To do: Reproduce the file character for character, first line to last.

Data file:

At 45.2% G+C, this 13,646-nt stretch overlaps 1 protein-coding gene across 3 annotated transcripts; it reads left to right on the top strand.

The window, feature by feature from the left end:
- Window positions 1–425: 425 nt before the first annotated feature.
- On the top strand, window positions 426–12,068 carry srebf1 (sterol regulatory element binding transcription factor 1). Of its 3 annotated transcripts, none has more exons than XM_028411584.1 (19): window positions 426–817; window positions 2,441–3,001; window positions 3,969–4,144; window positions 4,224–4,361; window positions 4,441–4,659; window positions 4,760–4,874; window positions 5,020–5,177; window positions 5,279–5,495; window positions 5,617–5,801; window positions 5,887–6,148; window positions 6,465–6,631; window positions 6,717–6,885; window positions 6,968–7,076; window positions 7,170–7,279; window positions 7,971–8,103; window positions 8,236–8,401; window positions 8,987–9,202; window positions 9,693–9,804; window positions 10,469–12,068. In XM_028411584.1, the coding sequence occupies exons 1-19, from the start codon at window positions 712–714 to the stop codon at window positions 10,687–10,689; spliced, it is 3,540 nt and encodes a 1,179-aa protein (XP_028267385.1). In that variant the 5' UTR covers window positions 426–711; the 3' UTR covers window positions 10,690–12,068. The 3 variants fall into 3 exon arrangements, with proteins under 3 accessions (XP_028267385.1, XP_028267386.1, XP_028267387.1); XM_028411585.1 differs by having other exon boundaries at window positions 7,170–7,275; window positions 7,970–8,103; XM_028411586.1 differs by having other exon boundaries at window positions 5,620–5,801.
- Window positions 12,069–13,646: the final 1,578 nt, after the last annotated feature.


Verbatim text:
At 45.2% G+C, this 13,646-nt stretch overlaps 1 protein-coding gene across 3 annotated transcripts; it reads left to right on the top strand.

The window, feature by feature from the left end:
- Window positions 1–425: 425 nt before the first annotated feature.
- On the top strand, window positions 426–12,068 carry srebf1 (sterol regulatory element binding transcription factor 1). Of its 3 annotated transcripts, none has more exons than XM_028411584.1 (19): window positions 426–817; window positions 2,441–3,001; window positions 3,969–4,144; window positions 4,224–4,361; window positions 4,441–4,659; window positions 4,760–4,874; window positions 5,020–5,177; window positions 5,279–5,495; window positions 5,617–5,801; window positions 5,887–6,148; window positions 6,465–6,631; window positions 6,717–6,885; window positions 6,968–7,076; window positions 7,170–7,279; window positions 7,971–8,103; window positions 8,236–8,401; window positions 8,987–9,202; window positions 9,693–9,804; window positions 10,469–12,068. In XM_028411584.1, the coding sequence occupies exons 1-19, from the start codon at window positions 712–714 to the stop codon at window positions 10,687–10,689; spliced, it is 3,540 nt and encodes a 1,179-aa protein (XP_028267385.1). In that variant the 5' UTR covers window positions 426–711; the 3' UTR covers window positions 10,690–12,068. The 3 variants fall into 3 exon arrangements, with proteins under 3 accessions (XP_028267385.1, XP_028267386.1, XP_028267387.1); XM_028411585.1 differs by having other exon boundaries at window positions 7,170–7,275; window positions 7,970–8,103; XM_028411586.1 differs by having other exon boundaries at window positions 5,620–5,801.
- Window positions 12,069–13,646: the final 1,578 nt, after the last annotated feature.